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How to Convert a Toy Car Into a Solar Powered Car

By Carol Ng ; Updated April 18, 2017
Take a battery-operated car and make it solar-powered.

A solar conversion is a fun and educational way to bring new zing to an old toy car. Although hobby-size solar panels produce low currents more suited to charging batteries than turning motors, they can still supply enough juice to run a small car with low power requirements.

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Calculate the operating voltage and current drawn by your toy car. As a rule of thumb, two fresh alkaline AA batteries in series, end to end, provide a total of 3V and a current of 700 mA. The same two batteries in parallel, side by side, will provide 1.5V and a current of 1400 mA. A single alkaline AA battery should have a voltage of 1.5V and current of 700 mA.

Select a solar panel with a voltage and current rating close to your car's needs. However, if the solar panel does not produce as much current as your original batteries, the car may still run, but at a lower speed. Solar panels may be connected in parallel to increase current.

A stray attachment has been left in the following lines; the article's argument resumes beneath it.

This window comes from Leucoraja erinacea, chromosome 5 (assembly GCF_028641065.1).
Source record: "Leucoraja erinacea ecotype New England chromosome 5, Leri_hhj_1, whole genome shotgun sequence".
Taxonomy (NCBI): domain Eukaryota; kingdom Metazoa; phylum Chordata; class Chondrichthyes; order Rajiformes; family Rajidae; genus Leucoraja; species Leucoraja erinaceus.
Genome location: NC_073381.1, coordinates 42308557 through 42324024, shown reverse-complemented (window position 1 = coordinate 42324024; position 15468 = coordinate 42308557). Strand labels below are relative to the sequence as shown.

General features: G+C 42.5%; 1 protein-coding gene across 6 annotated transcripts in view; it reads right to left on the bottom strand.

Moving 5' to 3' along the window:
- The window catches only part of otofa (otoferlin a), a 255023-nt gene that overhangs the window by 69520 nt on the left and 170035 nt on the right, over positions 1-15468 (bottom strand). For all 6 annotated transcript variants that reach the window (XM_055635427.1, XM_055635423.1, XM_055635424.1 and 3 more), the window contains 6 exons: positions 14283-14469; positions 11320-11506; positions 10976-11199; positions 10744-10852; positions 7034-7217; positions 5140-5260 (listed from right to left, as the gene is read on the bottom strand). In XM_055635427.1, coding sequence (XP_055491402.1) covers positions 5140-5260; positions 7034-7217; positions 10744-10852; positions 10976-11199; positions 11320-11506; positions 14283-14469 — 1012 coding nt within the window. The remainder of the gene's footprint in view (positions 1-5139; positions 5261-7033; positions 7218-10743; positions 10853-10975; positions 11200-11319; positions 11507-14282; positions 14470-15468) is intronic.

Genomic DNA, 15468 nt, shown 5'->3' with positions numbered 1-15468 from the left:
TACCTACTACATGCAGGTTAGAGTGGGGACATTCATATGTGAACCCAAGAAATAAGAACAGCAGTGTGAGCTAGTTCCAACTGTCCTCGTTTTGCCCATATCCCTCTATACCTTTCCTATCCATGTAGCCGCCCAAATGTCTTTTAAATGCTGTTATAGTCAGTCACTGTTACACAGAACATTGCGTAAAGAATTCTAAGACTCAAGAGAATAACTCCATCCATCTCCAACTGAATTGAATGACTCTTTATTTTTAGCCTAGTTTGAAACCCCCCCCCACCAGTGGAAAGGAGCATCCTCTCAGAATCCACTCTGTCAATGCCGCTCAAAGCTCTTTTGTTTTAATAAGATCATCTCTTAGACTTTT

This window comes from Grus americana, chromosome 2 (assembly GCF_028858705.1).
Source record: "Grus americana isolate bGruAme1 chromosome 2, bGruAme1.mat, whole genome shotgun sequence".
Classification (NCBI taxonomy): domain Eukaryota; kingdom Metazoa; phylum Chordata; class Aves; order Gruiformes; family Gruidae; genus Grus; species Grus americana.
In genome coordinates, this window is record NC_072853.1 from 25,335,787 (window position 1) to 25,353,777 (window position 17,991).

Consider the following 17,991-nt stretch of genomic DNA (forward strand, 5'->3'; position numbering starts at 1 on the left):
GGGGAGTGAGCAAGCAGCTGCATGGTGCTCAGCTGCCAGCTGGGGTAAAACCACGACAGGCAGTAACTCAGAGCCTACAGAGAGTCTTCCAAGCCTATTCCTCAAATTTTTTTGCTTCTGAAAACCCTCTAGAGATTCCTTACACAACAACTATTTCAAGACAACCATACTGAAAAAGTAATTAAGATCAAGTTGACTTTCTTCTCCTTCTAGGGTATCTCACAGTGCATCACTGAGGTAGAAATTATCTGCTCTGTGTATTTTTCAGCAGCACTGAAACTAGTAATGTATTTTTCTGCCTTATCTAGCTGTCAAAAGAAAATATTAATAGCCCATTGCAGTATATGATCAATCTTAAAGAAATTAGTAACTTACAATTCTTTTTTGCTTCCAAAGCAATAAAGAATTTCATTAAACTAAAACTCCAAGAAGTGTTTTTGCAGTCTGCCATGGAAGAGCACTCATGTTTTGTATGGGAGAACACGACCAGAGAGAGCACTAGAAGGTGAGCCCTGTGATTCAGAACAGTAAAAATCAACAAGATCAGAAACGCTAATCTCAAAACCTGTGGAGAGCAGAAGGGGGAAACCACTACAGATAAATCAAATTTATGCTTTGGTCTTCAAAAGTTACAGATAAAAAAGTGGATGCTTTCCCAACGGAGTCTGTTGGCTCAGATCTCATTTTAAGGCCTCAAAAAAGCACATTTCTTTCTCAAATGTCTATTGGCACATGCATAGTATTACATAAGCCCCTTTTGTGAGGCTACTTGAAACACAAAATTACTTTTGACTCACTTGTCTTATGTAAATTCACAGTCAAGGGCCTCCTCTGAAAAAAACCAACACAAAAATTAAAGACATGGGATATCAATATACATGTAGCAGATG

Locate the battery panel of the car. Open it and test your solar panel in strong light by attaching the positive, or red, lead of the panel to the positive connector of the battery holder, and the negative, or black, lead to the negative connector. If the car will not power on, your panel may not produce enough current.

Mount the solar panel on the roof of the toy car, using tape or hot glue. If necessary, add cardboard or wooden supports to tilt the panel.

Run the leads down to the battery holder, and solder or tape them to the contacts. If the leads are not long enough, splice them with extra wire and insulate the joints with electrical tape. Hot glue any loose wire to the car or panel.

If the car does not run, try adjusting the angle of the panel or going outside in bright sunshine to increase the amount of light.

Things You Will Need

  • Lightweight, battery-operated toy car
  • Two AA batteries
  • Tape
  • Hot glue gun
  • Mini solar panels
  • Insulated wire
  • Wire-cutting/stripping tool
  • Soldering iron
  • Solder
  • Electrical tape
  • Cardboard
  • Wood
  • Panel supports


Instead of soldering the solar panel leads directly to the terminals, attach them to alligator clips so you can turn the car off and on by detaching and reattaching the clips. If the car runs backwards, try reversing the leads.


Hot glue and solder are burn hazards.

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About the Author

Carol Ng began writing and editing technical reports in 1997 as part of a demographics consulting group. As a writer for various online publications, including eHow, she draws from her experiences working as a software engineer and researcher in the natural sciences. She holds a Bachelor of Arts in anthropology and a Master of Science in biological sciences.

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